How scared should investors be that we're headed for another real estate crash as we approach the 10-year anniversary of the infamous 2006-2007 housing bubble? Not at all.
Although buyers are paying spectacular prices for commercial properties and trophy homes, just as they did then, this time price increases are being fueled by foreign investors seeking diversification and a haven for their funds, as well as investors on the hunt for a low interest-rate environment. Real estate is still a favorite life raft for nervous investors, who are seeking safety amid market volatility.
This has led to record real estate prices, which some have interpreted as a sign that the U.S. real estate market is once again climbing into bubble territory and headed for another crash. But a repeat of the 2009 real estate implosion that followed the collapse of the equities market in 2008 is highly unlikely this time.
Here are the top 10 reasons why:
1. Most Americans Have Refinanced to Fixed Rate Loans
Most Americans who could refinance to a fixed-rate mortgage have already done it. As a result, the impact of interest-rate shock when short-term ARMs readjust will be minor, compared with what happened in 2008-2009. During that period, many Americans could no longer afford their new mortgage payments and defaulted.
2. Bank Repossessions are Flushing Out Old Distress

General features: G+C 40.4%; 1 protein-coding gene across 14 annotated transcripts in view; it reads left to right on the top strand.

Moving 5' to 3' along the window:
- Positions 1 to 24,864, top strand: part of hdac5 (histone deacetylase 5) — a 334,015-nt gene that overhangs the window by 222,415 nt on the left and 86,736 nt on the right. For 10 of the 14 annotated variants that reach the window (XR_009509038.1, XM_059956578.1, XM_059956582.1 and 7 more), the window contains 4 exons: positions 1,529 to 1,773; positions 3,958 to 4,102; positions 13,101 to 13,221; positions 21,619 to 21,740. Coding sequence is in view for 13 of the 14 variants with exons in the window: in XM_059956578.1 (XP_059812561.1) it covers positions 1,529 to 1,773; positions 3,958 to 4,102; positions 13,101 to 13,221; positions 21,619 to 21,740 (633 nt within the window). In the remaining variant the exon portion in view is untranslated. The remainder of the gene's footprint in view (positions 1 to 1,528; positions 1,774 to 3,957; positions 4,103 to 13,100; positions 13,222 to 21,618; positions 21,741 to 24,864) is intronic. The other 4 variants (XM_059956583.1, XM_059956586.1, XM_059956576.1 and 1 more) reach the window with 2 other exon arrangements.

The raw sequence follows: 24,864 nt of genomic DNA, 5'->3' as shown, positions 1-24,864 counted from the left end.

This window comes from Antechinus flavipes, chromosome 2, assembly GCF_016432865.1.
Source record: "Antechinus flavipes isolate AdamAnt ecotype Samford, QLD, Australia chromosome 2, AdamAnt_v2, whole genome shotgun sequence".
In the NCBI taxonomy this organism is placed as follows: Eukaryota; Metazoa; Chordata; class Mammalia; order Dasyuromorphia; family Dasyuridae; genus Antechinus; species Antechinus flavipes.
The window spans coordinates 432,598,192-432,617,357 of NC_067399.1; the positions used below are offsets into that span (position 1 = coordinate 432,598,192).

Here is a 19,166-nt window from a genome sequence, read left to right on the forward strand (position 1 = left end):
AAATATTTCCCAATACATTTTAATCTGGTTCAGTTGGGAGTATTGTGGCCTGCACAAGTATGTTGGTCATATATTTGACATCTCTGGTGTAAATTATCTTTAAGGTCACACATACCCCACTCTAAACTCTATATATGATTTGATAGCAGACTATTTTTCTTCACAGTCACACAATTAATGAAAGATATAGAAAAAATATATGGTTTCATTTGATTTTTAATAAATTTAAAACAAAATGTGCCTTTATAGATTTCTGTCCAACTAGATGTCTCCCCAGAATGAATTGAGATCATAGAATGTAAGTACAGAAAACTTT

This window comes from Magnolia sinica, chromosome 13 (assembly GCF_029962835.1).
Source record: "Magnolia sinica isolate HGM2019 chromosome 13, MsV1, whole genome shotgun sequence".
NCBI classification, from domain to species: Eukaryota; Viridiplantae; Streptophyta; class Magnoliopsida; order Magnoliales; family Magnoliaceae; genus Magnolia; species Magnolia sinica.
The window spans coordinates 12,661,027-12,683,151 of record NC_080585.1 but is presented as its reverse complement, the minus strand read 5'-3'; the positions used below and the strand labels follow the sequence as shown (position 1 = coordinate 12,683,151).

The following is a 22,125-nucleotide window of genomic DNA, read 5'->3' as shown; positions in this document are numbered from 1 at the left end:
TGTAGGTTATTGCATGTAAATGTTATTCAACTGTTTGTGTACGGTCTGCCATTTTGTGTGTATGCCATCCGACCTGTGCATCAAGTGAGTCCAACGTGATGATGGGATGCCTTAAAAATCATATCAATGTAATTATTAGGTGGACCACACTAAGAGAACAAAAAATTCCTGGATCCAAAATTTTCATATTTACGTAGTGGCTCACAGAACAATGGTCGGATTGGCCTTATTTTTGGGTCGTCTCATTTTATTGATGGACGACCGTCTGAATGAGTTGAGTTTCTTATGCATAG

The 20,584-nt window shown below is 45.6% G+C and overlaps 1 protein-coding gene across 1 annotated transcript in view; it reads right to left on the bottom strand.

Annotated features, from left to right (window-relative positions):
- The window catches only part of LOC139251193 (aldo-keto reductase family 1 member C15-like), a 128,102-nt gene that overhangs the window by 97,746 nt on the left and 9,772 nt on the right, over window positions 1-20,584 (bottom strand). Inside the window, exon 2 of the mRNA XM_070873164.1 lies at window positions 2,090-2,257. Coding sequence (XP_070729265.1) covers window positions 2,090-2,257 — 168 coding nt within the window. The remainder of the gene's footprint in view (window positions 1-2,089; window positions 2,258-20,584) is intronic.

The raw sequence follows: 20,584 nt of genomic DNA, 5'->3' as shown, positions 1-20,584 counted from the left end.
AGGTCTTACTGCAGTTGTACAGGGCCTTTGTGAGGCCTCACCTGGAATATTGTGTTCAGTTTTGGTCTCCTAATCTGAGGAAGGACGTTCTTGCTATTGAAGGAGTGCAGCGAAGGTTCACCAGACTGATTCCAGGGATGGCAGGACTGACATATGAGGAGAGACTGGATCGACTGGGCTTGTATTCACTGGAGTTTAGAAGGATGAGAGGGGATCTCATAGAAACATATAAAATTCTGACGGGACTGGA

Bank repossessions recently rose to the highest levels in more than two years, signaling that banks are dealing with properties in default and flushing out old distress, rather than ingesting more.
3. Loans in Foreclosure Are at the Lowest Level Since 2007
Despite an increase in bank repossessions, the percentage of loans in foreclosure nationwide is just 2.1% -- the lowest level since 2007, according to the Mortgage Bankers Association.
4. There's Less Risk of a New Mortgage Bubble
The market is no longer fueled by a surge in new housing loans based on loose credit standards. Tighter requirements for loan approvals that followed the 2009 mortgage meltdown reduced the number of foreclosures nationwide to a 10-year low. This tempers the number of real estate bubbles that can pop and, if the market slows down, there may be a contraction, rather than a pop.
5. Interest Rates Are Likely to Remain Low for the Foreseeable Future
The likelihood the Federal Reserve will raise key interest rates recently lessened, following the economic disruption coming out of China. As a result of recent market volatility around the globe, rates have not climbed as expected and the risk of higher rates has diminished for the foreseeable future. It's also important to mention that China's slowdown could also positively impact U.S. property values, as global funds seek relative stability in the U.S. real estate market.